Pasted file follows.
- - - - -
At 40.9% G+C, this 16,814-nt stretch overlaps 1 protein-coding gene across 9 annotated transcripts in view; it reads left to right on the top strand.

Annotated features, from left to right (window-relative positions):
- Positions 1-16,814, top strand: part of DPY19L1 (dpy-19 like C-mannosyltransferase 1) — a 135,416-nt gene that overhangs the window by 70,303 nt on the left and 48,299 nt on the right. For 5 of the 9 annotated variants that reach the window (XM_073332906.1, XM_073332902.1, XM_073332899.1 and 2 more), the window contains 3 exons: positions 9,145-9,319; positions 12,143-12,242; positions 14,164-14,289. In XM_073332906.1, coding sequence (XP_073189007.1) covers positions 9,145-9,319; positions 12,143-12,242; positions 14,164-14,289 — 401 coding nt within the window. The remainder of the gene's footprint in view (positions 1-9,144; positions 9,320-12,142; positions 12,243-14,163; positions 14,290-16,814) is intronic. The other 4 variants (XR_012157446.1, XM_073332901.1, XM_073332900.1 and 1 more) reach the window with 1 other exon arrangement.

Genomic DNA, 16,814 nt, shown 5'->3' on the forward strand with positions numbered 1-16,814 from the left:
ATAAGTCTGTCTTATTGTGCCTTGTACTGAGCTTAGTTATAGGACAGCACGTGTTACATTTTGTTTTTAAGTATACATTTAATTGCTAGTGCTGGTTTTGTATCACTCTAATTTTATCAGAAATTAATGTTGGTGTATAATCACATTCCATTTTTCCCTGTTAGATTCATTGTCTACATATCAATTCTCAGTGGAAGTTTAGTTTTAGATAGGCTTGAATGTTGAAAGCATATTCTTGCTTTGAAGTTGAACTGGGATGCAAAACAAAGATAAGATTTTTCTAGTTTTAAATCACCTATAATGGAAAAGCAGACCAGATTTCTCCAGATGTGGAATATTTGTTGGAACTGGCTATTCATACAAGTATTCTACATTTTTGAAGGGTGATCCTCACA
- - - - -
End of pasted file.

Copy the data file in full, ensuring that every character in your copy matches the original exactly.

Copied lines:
At 40.9% G+C, this 16,814-nt stretch overlaps 1 protein-coding gene across 9 annotated transcripts in view; it reads left to right on the top strand.

Annotated features, from left to right (window-relative positions):
- Positions 1-16,814, top strand: part of DPY19L1 (dpy-19 like C-mannosyltransferase 1) — a 135,416-nt gene that overhangs the window by 70,303 nt on the left and 48,299 nt on the right. For 5 of the 9 annotated variants that reach the window (XM_073332906.1, XM_073332902.1, XM_073332899.1 and 2 more), the window contains 3 exons: positions 9,145-9,319; positions 12,143-12,242; positions 14,164-14,289. In XM_073332906.1, coding sequence (XP_073189007.1) covers positions 9,145-9,319; positions 12,143-12,242; positions 14,164-14,289 — 401 coding nt within the window. The remainder of the gene's footprint in view (positions 1-9,144; positions 9,320-12,142; positions 12,243-14,163; positions 14,290-16,814) is intronic. The other 4 variants (XR_012157446.1, XM_073332901.1, XM_073332900.1 and 1 more) reach the window with 1 other exon arrangement.

Genomic DNA, 16,814 nt, shown 5'->3' on the forward strand with positions numbered 1-16,814 from the left:
ATAAGTCTGTCTTATTGTGCCTTGTACTGAGCTTAGTTATAGGACAGCACGTGTTACATTTTGTTTTTAAGTATACATTTAATTGCTAGTGCTGGTTTTGTATCACTCTAATTTTATCAGAAATTAATGTTGGTGTATAATCACATTCCATTTTTCCCTGTTAGATTCATTGTCTACATATCAATTCTCAGTGGAAGTTTAGTTTTAGATAGGCTTGAATGTTGAAAGCATATTCTTGCTTTGAAGTTGAACTGGGATGCAAAACAAAGATAAGATTTTTCTAGTTTTAAATCACCTATAATGGAAAAGCAGACCAGATTTCTCCAGATGTGGAATATTTGTTGGAACTGGCTATTCATACAAGTATTCTACATTTTTGAAGGGTGATCCTCACA